09/06/2017 14:04 SAST | Updated 09/06/2017 14:04 SAST

'I Was Kidnapped' Says Private Investigator Paul O'Sullivan Who Is Suing SAPS Officers For R100M

'Hopefully by Christmas the criminal justice system will be uncaptured.'

Private investigator Paul O'Sullivan.
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Private investigator Paul O'Sullivan.

Private forensic investigator Paul O'Sullivan said on Friday that he will lay criminal charges and institute a civil claim of R100m against senior police officials instrumental in his "kidnapping".

O'Sullivan was speaking outside the Pretoria Magistrate's Court after the case against him, his assistant Sarah-Jane Trent and two IPID investigators Mandlakayise Mahlangu and Temane Abram Binang was postponed.

They are charged with extortion, fraud and intimidation.

O'Sullivan said he would be opening a criminal case and lodging a civil claim against a number of people that he would name in due course.

He said this was because he had been kidnapped by police and his private phone messages had been taken and made public.

"On the 13th of February this year I was kidnapped, the cops kidnapped me, they took my cellphone and without telling me, they unlawfully downloaded my cellphone and read out the private messages of my cellphone to Parliament.

"Which means they published to the whole world information on my phone, that is not only a criminal offence which they will be charged for, but it's a civil breach of my constitutional rights," said O'Sullivan.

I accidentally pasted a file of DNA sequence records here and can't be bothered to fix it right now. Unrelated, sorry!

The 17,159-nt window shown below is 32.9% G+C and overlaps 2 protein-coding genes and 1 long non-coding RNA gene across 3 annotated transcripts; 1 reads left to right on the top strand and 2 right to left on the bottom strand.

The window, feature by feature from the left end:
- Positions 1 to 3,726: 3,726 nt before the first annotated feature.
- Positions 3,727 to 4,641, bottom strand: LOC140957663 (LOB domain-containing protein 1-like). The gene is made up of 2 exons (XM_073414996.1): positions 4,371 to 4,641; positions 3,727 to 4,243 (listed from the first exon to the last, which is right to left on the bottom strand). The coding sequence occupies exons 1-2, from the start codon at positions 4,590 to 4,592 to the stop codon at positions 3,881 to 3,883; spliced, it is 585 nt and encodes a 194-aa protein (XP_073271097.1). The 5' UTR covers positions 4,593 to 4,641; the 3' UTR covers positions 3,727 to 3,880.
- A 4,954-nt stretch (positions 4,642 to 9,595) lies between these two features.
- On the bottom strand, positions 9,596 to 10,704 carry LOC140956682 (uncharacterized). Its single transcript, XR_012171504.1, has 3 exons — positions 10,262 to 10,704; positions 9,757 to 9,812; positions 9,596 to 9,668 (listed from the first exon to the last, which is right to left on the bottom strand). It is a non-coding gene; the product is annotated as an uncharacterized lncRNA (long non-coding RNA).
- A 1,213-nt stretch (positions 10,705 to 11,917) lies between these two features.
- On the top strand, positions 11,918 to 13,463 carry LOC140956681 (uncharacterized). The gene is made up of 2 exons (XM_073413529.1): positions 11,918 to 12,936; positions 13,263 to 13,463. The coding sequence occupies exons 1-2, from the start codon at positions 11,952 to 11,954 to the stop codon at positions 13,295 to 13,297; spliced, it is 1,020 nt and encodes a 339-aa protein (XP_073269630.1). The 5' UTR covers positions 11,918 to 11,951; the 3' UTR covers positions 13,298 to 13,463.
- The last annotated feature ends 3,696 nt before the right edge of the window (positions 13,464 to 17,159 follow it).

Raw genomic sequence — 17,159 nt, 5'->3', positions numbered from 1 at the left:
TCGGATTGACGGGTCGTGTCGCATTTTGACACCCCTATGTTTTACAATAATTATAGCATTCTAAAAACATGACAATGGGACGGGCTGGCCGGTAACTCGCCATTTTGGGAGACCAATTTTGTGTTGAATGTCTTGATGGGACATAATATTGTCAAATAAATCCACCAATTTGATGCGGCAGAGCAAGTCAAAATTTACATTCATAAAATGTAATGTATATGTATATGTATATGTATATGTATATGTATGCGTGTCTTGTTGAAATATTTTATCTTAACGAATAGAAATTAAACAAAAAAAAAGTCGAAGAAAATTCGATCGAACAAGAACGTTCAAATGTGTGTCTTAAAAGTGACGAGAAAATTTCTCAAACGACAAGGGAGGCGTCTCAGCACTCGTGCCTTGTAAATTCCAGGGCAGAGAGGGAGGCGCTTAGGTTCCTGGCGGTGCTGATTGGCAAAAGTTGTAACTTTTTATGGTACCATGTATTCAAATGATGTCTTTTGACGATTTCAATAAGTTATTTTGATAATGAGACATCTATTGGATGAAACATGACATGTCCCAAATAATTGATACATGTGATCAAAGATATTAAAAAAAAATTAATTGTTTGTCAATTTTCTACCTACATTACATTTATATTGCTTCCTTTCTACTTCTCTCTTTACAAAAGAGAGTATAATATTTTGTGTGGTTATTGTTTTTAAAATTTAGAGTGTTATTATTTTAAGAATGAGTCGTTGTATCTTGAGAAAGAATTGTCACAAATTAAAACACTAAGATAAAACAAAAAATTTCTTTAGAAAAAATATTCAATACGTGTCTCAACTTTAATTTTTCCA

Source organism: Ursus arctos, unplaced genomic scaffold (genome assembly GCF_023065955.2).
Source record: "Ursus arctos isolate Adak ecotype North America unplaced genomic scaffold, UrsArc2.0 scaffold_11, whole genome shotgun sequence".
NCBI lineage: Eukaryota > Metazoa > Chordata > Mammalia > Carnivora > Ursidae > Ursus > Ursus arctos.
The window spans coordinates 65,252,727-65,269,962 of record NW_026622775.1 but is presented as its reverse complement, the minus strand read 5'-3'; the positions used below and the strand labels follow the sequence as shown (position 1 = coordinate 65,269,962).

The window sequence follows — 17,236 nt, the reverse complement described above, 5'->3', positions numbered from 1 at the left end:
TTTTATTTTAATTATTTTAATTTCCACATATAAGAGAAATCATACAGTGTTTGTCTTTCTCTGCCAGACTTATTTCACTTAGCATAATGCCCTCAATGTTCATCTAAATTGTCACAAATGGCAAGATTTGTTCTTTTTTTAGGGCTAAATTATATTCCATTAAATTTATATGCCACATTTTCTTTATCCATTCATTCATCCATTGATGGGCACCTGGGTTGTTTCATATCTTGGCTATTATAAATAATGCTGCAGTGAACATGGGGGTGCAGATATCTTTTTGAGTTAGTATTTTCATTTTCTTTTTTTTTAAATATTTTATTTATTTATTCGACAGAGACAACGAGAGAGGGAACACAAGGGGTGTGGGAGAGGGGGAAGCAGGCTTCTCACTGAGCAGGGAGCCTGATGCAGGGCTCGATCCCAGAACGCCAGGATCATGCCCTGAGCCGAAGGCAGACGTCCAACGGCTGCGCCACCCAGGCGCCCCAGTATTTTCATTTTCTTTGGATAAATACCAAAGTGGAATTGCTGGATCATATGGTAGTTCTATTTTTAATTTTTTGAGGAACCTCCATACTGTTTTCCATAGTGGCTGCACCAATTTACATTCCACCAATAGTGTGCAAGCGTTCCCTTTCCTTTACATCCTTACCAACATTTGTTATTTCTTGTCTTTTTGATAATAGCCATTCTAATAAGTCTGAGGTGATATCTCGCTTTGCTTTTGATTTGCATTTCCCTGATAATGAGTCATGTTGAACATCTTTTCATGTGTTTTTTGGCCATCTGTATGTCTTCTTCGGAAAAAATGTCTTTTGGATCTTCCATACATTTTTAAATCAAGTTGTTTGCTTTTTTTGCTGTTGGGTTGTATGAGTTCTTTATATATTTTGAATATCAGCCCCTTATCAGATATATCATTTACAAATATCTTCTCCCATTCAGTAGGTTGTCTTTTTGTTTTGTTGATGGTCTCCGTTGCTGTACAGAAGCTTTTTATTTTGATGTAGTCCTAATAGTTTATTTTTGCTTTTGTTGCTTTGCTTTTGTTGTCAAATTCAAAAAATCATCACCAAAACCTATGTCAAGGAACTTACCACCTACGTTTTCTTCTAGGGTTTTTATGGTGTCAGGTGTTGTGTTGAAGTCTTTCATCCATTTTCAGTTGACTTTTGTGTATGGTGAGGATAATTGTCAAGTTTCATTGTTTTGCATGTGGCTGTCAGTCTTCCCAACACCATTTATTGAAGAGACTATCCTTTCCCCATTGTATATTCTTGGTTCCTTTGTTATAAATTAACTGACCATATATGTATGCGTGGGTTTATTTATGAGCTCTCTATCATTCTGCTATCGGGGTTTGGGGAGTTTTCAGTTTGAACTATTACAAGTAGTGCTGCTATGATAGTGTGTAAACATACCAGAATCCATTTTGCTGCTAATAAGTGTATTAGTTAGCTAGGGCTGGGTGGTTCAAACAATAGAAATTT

He added that he would be filing a summons against the state and will be asking for R100m.

O'Sullivan said the individuals that caused him to make the claim on the public purse, should also be held liable in their personal capacity.

"So we will sequestrate them, take their homes and cars so their family can go hungry because of their conduct."

In an unlikely move, O'Sullivan also applauded President Jacob Zuma and Police Minister Fikile Mbalula for "uncapturing" the criminal justice system.

"I made it clear last year that the criminal justice system has been captured, it's been captured by criminals and I'm pleased to say the president and the minister of police have started uncapturing the system.

"Hopefully by Christmas, it will be fully uncaptured and will start serving the people instead of the high-ranking officers serving themselves and filling their own pockets."

IPID head Robert McBride, who was also present during court proceedings, told reporters that the investigation and charges against two of his investigators was a ruse attempting to undermine the investigation into former acting national police commissioner Khomotso Phahlane.

"The fact that they issued J175, which is a summons to appear in court, to my officials and yet they are not ready to go to trial indicates that it's just a time-wasting ruse to delay issues and keep the investigators out of the game," said McBride.

Mahlangu and Binang appeared in the Pretoria Magistrate's Court last month after they were summoned by the police. They have been accused of working with O'Sullivan and Trent.

The State had also asked during their first appearance that the court remove Mahlangu and Binang from the Phahlane investigation.

Phahlane is under investigation for the possible contravention of the Prevention of Organised Crime Act relating to more than R1m he allegedly received from a Pretoria car dealer.

Last week, the Kempton Park Magistrate's Court dismissed the case against O'Sullivan for using a foreign passport to leave and enter the country.

The matter has been remanded to October 6, 2017.